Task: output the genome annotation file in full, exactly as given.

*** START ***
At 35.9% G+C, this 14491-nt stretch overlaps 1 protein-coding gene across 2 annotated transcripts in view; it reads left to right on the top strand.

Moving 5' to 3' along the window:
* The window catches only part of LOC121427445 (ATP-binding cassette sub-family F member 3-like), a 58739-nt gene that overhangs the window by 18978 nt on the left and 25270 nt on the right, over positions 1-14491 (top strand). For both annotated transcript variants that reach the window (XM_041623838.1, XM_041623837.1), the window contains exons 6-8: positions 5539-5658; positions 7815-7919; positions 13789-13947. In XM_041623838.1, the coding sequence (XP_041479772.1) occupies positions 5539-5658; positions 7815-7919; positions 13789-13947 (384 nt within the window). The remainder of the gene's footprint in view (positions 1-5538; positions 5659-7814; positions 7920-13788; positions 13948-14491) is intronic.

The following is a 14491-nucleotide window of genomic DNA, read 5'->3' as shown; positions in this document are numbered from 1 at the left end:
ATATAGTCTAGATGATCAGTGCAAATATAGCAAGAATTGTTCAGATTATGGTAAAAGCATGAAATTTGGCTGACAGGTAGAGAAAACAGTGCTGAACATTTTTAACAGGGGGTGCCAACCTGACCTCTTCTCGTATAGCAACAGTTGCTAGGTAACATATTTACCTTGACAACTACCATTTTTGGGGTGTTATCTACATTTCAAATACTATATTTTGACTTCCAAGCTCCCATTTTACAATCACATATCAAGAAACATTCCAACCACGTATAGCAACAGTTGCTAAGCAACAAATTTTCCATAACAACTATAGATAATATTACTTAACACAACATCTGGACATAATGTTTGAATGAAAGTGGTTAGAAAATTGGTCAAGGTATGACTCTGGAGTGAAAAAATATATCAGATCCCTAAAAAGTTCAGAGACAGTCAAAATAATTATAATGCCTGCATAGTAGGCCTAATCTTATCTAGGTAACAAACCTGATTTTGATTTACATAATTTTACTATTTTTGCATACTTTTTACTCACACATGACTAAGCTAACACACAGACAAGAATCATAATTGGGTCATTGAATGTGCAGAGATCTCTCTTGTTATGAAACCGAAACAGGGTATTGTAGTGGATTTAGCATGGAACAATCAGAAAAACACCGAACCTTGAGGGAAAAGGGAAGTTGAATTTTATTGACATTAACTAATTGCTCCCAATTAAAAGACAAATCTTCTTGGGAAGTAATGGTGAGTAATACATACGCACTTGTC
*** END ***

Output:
At 35.9% G+C, this 14491-nt stretch overlaps 1 protein-coding gene across 2 annotated transcripts in view; it reads left to right on the top strand.

Moving 5' to 3' along the window:
* The window catches only part of LOC121427445 (ATP-binding cassette sub-family F member 3-like), a 58739-nt gene that overhangs the window by 18978 nt on the left and 25270 nt on the right, over positions 1-14491 (top strand). For both annotated transcript variants that reach the window (XM_041623838.1, XM_041623837.1), the window contains exons 6-8: positions 5539-5658; positions 7815-7919; positions 13789-13947. In XM_041623838.1, the coding sequence (XP_041479772.1) occupies positions 5539-5658; positions 7815-7919; positions 13789-13947 (384 nt within the window). The remainder of the gene's footprint in view (positions 1-5538; positions 5659-7814; positions 7920-13788; positions 13948-14491) is intronic.

The following is a 14491-nucleotide window of genomic DNA, read 5'->3' as shown; positions in this document are numbered from 1 at the left end:
ATATAGTCTAGATGATCAGTGCAAATATAGCAAGAATTGTTCAGATTATGGTAAAAGCATGAAATTTGGCTGACAGGTAGAGAAAACAGTGCTGAACATTTTTAACAGGGGGTGCCAACCTGACCTCTTCTCGTATAGCAACAGTTGCTAGGTAACATATTTACCTTGACAACTACCATTTTTGGGGTGTTATCTACATTTCAAATACTATATTTTGACTTCCAAGCTCCCATTTTACAATCACATATCAAGAAACATTCCAACCACGTATAGCAACAGTTGCTAAGCAACAAATTTTCCATAACAACTATAGATAATATTACTTAACACAACATCTGGACATAATGTTTGAATGAAAGTGGTTAGAAAATTGGTCAAGGTATGACTCTGGAGTGAAAAAATATATCAGATCCCTAAAAAGTTCAGAGACAGTCAAAATAATTATAATGCCTGCATAGTAGGCCTAATCTTATCTAGGTAACAAACCTGATTTTGATTTACATAATTTTACTATTTTTGCATACTTTTTACTCACACATGACTAAGCTAACACACAGACAAGAATCATAATTGGGTCATTGAATGTGCAGAGATCTCTCTTGTTATGAAACCGAAACAGGGTATTGTAGTGGATTTAGCATGGAACAATCAGAAAAACACCGAACCTTGAGGGAAAAGGGAAGTTGAATTTTATTGACATTAACTAATTGCTCCCAATTAAAAGACAAATCTTCTTGGGAAGTAATGGTGAGTAATACATACGCACTTGTC